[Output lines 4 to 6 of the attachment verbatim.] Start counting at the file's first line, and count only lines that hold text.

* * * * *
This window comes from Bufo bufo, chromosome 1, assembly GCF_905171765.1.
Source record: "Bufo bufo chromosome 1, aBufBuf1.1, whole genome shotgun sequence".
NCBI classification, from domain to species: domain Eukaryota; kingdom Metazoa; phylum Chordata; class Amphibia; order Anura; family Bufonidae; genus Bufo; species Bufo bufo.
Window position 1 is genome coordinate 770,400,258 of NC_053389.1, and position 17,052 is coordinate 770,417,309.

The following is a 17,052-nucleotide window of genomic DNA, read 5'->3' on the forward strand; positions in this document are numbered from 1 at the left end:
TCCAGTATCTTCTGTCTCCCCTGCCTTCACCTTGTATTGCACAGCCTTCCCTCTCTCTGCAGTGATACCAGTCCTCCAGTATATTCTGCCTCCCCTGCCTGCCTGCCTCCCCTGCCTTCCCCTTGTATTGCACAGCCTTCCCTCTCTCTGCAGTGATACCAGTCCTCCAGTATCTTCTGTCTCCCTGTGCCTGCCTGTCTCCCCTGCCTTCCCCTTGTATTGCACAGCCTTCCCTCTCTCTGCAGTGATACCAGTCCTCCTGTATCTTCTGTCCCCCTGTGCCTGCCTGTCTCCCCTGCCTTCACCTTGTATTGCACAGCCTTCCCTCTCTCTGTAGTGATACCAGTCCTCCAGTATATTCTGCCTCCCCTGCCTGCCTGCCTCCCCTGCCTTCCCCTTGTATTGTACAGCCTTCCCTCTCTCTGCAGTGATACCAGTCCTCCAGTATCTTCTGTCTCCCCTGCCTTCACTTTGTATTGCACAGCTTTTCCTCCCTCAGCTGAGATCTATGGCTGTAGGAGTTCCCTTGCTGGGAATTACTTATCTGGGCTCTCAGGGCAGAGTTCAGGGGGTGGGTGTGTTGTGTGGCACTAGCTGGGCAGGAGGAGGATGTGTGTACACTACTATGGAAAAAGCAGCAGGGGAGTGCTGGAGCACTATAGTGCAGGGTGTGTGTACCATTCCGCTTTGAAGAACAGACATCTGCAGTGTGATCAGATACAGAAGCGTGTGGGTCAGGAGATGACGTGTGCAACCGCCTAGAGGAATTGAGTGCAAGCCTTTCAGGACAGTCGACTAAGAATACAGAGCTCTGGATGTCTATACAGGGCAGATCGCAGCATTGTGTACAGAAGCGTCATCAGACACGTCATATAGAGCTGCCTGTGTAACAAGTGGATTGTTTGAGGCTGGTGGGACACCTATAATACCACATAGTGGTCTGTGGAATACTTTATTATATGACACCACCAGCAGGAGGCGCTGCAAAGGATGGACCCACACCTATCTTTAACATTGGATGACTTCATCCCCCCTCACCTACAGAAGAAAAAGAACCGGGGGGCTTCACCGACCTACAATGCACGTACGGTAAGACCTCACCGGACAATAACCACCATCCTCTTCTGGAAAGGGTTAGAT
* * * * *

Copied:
Window position 1 is genome coordinate 770,400,258 of NC_053389.1, and position 17,052 is coordinate 770,417,309.

The following is a 17,052-nucleotide window of genomic DNA, read 5'->3' on the forward strand; positions in this document are numbered from 1 at the left end:
TCCAGTATCTTCTGTCTCCCCTGCCTTCACCTTGTATTGCACAGCCTTCCCTCTCTCTGCAGTGATACCAGTCCTCCAGTATATTCTGCCTCCCCTGCCTGCCTGCCTCCCCTGCCTTCCCCTTGTATTGCACAGCCTTCCCTCTCTCTGCAGTGATACCAGTCCTCCAGTATCTTCTGTCTCCCTGTGCCTGCCTGTCTCCCCTGCCTTCCCCTTGTATTGCACAGCCTTCCCTCTCTCTGCAGTGATACCAGTCCTCCTGTATCTTCTGTCCCCCTGTGCCTGCCTGTCTCCCCTGCCTTCACCTTGTATTGCACAGCCTTCCCTCTCTCTGTAGTGATACCAGTCCTCCAGTATATTCTGCCTCCCCTGCCTGCCTGCCTCCCCTGCCTTCCCCTTGTATTGTACAGCCTTCCCTCTCTCTGCAGTGATACCAGTCCTCCAGTATCTTCTGTCTCCCCTGCCTTCACTTTGTATTGCACAGCTTTTCCTCCCTCAGCTGAGATCTATGGCTGTAGGAGTTCCCTTGCTGGGAATTACTTATCTGGGCTCTCAGGGCAGAGTTCAGGGGGTGGGTGTGTTGTGTGGCACTAGCTGGGCAGGAGGAGGATGTGTGTACACTACTATGGAAAAAGCAGCAGGGGAGTGCTGGAGCACTATAGTGCAGGGTGTGTGTACCATTCCGCTTTGAAGAACAGACATCTGCAGTGTGATCAGATACAGAAGCGTGTGGGTCAGGAGATGACGTGTGCAACCGCCTAGAGGAATTGAGTGCAAGCCTTTCAGGACAGTCGACTAAGAATACAGAGCTCTGGATGTCTATACAGGGCAGATCGCAGCATTGTGTACAGAAGCGTCATCAGACACGTCATATAGAGCTGCCTGTGTAACAAGTGGATTGTTTGAGGCTGGTGGGACACCTATAATACCACATAGTGGTCTGTGGAATACTTTATTATATGACACCACCAGCAGGAGGCGCTGCAAAGGATGGACCCACACCTATCTTTAACATTGGATGACTTCATCCCCCCTCACCTACAGAAGAAAAAGAACCGGGGGGCTTCACCGACCTACAATGCACGTACGGTAAGACCTCACCGGACAATAACCACCATCCTCTTCTGGAAAGGGTTAGAT